• [0122]
    As used herein, a "vector" may be any of a number of nucleic acid molecules into which a desired sequence may be inserted by restriction and ligation for transport between different genetic environments or for expression in a host cell. Vectors are typically composed of DNA although RNA vectors are also available. Vectors include, but are not limited to, plasmids, phagemids and virus genomes. A cloning vector is one which is able to replicate in a host cell, and which is further characterized by one or more endonuclease restriction sites at which the vector may be cut in a determinable fashion and into which a desired DNA sequence may be ligated such that the new recombinant vector retains its ability to replicate in the host cell. In the case of plasmids, replication of the desired sequence may occur many times as the plasmid increases in copy number within the host bacterium or just a single time per host before the host reproduces by mitosis. In the case of phage, replication may occur actively during a lytic phase or passively during a lysogenic phase.
  • [0123]
    An "expression vector" is one into which a desired DNA sequence may be inserted by restriction and ligation such that it is operably joined to regulatory sequences and may be expressed as an RNA transcript. Vectors may further contain one or more marker sequences suitable for use in the identification of cells that have or have not been transformed or transfected with the vector. Markers include, for example, genes encoding proteins that increase or decrease either resistance or sensitivity to antibiotics or other compounds, genes that encode enzymes whose activities are detectable by standard assays known in the art (e.g., β-galactosidase or alkaline phosphatase), and genes that visibly affect the phenotype of transformed or transfected cells, hosts, colonies or plaques (e.g., green fluorescent protein). Preferred vectors are those capable of autonomous replication and expression of the structural gene products present in the DNA segments to which they are operably joined.
  • [0124]
    As used herein, a coding sequence and regulatory sequences are said to be "operably" joined when they are covalently linked in such a way as to place the expression or transcription of the coding sequence under the influence or control of the regulatory sequences. If it is desired that the coding sequences be translated into a functional protein, two DNA sequences are said to be operably joined if induction of a promoter in the 5' regulatory sequences results in the transcription of the coding sequence and if the nature of the linkage between the two DNA sequences does not (1) result in the introduction of a frame-shift mutation, (2) interfere with the ability of the promoter region to direct the transcription of the coding sequences, or (3) interfere with the ability of the corresponding RNA transcript to be translated into a protein. Thus, a promoter region would be operably joined to a coding sequence if the promoter region were capable of effecting transcription of that DNA sequence such that the resulting transcript might be translated into the desired protein or polypeptide. The precise nature of the regulatory sequences needed for gene expression may vary between species or cell types and are well-known to those of skill in the art.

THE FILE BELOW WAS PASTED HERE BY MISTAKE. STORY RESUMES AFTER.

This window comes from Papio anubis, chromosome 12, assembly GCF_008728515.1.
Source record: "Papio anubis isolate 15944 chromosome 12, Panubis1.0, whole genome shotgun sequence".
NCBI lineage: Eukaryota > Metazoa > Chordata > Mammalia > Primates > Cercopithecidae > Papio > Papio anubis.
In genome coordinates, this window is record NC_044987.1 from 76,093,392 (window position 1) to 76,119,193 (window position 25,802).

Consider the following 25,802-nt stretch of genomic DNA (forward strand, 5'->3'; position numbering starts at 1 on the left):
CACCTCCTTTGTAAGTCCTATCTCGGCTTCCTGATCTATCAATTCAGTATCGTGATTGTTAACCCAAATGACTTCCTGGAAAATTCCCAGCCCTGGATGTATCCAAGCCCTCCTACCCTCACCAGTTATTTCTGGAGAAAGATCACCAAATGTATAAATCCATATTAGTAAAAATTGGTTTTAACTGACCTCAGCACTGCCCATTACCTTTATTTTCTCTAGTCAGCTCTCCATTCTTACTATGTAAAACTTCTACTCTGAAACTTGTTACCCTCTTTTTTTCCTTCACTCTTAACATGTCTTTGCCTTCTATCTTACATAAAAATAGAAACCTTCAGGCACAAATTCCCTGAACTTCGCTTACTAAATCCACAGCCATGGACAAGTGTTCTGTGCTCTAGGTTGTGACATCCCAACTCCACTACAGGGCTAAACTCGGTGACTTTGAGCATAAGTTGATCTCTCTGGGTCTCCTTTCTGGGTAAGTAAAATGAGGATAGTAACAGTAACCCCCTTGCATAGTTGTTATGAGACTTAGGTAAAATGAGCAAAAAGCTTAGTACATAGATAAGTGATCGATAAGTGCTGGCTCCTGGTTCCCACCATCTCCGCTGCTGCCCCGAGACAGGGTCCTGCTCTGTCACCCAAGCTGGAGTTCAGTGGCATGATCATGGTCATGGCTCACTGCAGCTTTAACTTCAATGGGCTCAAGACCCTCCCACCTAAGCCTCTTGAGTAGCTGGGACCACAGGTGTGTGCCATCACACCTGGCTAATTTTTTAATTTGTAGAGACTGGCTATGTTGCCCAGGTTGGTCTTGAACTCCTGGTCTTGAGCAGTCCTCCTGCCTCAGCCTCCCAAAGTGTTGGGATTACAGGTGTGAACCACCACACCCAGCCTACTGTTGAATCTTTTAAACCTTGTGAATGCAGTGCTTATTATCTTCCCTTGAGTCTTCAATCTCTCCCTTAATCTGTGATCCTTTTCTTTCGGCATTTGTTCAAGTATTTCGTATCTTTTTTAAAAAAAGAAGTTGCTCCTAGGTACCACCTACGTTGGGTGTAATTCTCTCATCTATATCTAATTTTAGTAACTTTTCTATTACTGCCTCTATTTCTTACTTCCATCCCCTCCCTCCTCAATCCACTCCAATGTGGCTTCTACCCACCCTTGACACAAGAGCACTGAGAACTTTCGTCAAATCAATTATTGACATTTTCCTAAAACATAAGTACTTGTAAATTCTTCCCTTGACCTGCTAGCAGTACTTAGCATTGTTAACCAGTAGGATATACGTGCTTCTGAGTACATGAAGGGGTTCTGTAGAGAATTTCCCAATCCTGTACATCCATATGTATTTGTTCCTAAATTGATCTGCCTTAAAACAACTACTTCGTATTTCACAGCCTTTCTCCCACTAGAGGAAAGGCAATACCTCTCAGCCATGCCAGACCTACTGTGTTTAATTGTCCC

• [0125]
    Gene Therapy
  • [0126]
    In a specific embodiment, nucleic acids comprising sequences encoding MUC1, a fragment of MUC1 that is displayed on the cell surface, or the MGFR portion of MUC1 polypeptide are administered to treat, inhibit or prevent a disease or disorder in which immature cell therapy will benefit the patient, by way of gene therapy. Gene therapy refers to therapy performed by the administration to a subject of an expressed or expressible nucleic acid. In this embodiment of the invention, the nucleic acids produce their encoded protein that mediates a therapeutic effect by stimulating the proliferation of immature cells expressing MUC1.
  • [0127]
    Further, in an alternative embodiment, gene G-CSF receptor may be co-expressed for therapeutic purposes to stimulate proliferation of immature cells.
  • [0128]
    Any of the methods for gene therapy available in the art can be used according to the present invention. Exemplary methods are described below.
  • [0129]